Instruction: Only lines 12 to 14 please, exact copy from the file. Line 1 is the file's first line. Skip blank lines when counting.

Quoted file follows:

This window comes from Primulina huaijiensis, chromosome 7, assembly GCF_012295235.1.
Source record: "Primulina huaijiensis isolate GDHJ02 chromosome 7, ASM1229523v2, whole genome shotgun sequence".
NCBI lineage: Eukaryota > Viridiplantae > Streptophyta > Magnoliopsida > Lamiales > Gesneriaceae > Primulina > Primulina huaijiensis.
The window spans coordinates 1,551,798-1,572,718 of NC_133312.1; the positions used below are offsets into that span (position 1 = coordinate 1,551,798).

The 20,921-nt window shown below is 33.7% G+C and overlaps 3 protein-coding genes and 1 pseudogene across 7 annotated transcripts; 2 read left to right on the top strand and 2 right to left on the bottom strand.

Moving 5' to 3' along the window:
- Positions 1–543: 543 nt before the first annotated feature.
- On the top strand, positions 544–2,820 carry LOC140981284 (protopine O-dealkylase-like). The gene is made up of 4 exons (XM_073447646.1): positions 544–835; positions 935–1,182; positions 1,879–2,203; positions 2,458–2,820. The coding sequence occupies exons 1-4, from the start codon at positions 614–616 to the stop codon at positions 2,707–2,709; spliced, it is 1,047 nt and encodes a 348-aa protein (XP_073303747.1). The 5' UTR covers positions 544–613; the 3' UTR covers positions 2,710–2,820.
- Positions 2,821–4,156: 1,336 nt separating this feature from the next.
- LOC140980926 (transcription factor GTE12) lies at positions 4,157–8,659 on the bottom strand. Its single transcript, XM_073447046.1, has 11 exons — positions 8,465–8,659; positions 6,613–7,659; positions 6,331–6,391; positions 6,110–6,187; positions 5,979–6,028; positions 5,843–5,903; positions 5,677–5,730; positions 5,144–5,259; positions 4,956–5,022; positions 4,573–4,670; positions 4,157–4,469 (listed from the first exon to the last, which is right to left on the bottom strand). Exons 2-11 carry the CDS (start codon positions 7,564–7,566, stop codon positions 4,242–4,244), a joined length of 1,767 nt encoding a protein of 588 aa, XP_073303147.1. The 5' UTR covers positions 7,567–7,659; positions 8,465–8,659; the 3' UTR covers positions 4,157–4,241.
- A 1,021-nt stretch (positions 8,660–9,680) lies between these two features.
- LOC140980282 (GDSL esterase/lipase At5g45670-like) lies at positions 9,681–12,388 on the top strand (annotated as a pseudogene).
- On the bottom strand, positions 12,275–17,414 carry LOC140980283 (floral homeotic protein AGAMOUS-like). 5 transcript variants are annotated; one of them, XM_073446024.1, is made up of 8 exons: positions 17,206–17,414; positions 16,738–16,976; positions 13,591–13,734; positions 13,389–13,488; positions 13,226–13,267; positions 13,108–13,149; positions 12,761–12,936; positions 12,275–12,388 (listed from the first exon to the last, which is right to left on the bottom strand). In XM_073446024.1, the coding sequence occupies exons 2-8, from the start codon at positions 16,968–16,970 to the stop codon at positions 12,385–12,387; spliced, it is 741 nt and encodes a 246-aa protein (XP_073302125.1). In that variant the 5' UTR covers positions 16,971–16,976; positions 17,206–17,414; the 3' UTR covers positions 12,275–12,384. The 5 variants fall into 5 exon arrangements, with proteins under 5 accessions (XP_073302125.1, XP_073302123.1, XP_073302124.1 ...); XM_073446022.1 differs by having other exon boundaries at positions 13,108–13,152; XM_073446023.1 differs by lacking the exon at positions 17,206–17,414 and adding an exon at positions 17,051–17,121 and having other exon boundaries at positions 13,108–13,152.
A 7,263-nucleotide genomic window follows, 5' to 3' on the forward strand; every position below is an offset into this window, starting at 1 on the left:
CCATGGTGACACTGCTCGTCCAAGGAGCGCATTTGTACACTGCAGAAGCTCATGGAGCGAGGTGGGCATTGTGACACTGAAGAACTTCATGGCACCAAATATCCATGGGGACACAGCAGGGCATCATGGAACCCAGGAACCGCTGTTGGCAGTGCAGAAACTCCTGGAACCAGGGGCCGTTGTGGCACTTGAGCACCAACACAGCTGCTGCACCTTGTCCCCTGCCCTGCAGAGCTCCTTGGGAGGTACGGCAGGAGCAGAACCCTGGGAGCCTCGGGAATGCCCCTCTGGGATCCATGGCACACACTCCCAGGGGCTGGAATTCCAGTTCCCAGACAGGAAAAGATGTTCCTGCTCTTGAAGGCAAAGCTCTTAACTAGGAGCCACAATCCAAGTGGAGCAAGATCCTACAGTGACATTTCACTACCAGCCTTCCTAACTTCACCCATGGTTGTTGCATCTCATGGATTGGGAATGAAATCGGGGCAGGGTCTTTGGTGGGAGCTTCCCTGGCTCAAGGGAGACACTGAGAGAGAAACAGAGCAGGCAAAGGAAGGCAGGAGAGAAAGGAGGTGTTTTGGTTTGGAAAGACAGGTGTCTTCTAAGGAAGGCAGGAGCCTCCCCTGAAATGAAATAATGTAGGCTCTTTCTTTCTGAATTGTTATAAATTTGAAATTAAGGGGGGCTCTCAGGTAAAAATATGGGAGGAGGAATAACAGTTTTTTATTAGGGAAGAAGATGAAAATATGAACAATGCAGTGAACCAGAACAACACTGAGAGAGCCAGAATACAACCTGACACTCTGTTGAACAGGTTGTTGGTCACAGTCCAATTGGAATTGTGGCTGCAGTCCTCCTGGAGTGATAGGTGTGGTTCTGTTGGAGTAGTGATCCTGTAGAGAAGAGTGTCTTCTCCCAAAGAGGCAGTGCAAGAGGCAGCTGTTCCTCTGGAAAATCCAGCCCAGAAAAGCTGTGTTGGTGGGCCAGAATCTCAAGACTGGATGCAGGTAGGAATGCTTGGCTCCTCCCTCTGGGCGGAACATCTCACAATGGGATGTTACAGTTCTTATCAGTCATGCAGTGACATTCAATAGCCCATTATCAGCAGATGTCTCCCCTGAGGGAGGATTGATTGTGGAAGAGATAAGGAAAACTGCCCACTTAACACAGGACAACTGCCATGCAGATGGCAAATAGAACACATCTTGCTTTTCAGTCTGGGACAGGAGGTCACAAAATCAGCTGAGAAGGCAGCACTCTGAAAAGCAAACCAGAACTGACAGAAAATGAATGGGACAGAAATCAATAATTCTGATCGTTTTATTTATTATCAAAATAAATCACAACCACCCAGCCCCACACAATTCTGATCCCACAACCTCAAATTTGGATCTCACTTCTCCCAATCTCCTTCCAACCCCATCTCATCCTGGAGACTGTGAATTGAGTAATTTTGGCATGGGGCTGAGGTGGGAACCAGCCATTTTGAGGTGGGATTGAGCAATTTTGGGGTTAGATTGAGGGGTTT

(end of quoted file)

- LOC140980282 (GDSL esterase/lipase At5g45670-like) lies at positions 9,681–12,388 on the top strand (annotated as a pseudogene).
- On the bottom strand, positions 12,275–17,414 carry LOC140980283 (floral homeotic protein AGAMOUS-like). 5 transcript variants are annotated; one of them, XM_073446024.1, is made up of 8 exons: positions 17,206–17,414; positions 16,738–16,976; positions 13,591–13,734; positions 13,389–13,488; positions 13,226–13,267; positions 13,108–13,149; positions 12,761–12,936; positions 12,275–12,388 (listed from the first exon to the last, which is right to left on the bottom strand). In XM_073446024.1, the coding sequence occupies exons 2-8, from the start codon at positions 16,968–16,970 to the stop codon at positions 12,385–12,387; spliced, it is 741 nt and encodes a 246-aa protein (XP_073302125.1). In that variant the 5' UTR covers positions 16,971–16,976; positions 17,206–17,414; the 3' UTR covers positions 12,275–12,384. The 5 variants fall into 5 exon arrangements, with proteins under 5 accessions (XP_073302125.1, XP_073302123.1, XP_073302124.1 ...); XM_073446022.1 differs by having other exon boundaries at positions 13,108–13,152; XM_073446023.1 differs by lacking the exon at positions 17,206–17,414 and adding an exon at positions 17,051–17,121 and having other exon boundaries at positions 13,108–13,152.
A 7,263-nucleotide genomic window follows, 5' to 3' on the forward strand; every position below is an offset into this window, starting at 1 on the left: